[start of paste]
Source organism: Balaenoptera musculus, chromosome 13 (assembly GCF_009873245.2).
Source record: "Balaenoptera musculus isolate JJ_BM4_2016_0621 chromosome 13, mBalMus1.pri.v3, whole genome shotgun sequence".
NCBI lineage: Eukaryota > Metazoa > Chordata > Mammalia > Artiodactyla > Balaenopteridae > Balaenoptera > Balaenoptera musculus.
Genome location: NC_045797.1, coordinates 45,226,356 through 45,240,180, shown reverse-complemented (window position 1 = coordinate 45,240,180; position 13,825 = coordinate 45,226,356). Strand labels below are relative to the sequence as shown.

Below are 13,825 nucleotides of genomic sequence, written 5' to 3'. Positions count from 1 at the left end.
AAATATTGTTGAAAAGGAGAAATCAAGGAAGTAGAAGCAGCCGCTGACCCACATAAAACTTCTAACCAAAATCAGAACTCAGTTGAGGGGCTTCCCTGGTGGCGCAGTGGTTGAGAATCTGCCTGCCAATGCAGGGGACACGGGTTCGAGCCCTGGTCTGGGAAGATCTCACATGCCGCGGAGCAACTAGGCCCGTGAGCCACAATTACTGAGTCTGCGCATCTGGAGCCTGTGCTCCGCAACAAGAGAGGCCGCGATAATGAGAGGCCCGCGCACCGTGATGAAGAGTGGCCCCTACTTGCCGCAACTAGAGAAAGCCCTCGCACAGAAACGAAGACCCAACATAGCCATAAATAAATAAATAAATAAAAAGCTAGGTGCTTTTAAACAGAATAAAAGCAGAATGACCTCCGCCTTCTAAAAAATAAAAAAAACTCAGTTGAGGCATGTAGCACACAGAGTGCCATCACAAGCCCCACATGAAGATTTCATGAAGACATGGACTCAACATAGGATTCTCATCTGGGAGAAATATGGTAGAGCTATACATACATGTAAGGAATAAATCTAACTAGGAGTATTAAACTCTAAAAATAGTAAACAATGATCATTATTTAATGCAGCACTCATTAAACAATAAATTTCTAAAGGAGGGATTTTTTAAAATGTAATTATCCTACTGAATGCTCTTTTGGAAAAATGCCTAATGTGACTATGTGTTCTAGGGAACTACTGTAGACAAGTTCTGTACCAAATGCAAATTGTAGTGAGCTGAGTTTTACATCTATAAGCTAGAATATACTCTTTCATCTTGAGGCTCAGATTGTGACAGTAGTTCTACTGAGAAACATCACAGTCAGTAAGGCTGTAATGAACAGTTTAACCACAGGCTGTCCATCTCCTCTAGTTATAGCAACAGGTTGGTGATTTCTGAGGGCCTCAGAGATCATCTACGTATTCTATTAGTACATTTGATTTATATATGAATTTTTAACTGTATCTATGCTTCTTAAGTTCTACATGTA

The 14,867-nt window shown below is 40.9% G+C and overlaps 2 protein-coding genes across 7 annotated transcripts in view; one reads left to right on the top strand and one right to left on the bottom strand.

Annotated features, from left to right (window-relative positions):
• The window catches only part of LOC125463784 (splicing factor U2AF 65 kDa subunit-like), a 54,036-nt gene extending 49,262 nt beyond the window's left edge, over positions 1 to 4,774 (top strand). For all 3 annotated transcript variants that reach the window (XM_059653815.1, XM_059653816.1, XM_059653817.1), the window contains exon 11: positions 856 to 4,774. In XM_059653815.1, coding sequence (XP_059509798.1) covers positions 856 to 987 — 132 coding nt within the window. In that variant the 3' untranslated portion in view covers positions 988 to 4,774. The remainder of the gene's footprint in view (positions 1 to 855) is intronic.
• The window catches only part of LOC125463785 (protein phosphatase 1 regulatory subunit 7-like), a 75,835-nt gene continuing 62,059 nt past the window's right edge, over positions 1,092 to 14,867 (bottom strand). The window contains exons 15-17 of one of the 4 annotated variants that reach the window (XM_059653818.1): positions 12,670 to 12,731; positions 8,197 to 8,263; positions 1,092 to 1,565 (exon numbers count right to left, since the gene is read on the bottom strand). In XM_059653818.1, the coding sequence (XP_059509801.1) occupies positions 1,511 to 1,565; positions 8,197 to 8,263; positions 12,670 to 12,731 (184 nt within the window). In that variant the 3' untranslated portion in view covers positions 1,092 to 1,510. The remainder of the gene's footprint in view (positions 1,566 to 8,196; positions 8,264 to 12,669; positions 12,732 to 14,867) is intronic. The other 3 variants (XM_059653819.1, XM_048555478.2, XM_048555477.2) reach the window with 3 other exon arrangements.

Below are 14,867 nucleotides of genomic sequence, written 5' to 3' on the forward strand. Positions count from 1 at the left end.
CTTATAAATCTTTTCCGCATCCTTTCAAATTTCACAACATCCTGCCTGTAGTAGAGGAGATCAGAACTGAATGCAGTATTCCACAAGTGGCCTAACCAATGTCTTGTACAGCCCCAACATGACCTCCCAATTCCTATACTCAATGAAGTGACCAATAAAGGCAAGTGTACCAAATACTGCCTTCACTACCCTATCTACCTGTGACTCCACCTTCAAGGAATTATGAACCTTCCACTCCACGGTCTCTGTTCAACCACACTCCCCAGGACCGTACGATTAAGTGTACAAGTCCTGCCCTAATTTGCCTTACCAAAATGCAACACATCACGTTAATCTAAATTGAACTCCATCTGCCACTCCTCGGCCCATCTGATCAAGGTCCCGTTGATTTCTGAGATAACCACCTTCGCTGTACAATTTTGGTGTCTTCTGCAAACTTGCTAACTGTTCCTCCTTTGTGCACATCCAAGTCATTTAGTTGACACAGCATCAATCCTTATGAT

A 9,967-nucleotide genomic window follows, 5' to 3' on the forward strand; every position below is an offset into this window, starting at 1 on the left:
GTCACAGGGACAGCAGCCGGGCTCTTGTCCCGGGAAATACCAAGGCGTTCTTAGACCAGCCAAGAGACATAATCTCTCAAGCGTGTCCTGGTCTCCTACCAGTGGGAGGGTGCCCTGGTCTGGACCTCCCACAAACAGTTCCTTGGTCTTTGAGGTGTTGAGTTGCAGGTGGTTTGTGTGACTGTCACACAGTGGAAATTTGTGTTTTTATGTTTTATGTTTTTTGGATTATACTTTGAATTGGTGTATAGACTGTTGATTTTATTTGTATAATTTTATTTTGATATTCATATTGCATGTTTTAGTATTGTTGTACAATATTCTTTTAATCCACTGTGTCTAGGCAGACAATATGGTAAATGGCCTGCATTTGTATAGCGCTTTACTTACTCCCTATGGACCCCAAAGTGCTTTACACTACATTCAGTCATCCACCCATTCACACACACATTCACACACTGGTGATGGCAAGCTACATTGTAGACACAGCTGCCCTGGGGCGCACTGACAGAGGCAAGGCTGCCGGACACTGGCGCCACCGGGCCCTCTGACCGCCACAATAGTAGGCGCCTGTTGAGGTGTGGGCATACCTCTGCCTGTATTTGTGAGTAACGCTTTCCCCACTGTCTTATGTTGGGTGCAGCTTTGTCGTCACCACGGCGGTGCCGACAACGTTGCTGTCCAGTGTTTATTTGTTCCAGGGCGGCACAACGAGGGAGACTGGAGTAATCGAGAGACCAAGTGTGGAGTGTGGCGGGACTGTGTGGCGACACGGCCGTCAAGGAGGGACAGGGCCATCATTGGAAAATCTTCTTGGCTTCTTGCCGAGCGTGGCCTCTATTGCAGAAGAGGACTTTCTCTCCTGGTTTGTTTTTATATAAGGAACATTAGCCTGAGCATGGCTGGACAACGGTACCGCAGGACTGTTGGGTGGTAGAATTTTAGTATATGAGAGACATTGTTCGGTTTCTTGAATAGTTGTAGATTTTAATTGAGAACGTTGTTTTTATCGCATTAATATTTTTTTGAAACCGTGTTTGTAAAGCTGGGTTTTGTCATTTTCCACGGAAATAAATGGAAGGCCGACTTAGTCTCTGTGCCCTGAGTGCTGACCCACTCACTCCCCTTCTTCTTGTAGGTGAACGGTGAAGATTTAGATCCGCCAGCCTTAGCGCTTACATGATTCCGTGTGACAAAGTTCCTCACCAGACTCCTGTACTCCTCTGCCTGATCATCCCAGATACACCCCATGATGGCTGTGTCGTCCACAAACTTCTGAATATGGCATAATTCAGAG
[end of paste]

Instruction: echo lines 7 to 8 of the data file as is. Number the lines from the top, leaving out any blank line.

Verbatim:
The 14,867-nt window shown below is 40.9% G+C and overlaps 2 protein-coding genes across 7 annotated transcripts in view; one reads left to right on the top strand and one right to left on the bottom strand.

Annotated features, from left to right (window-relative positions):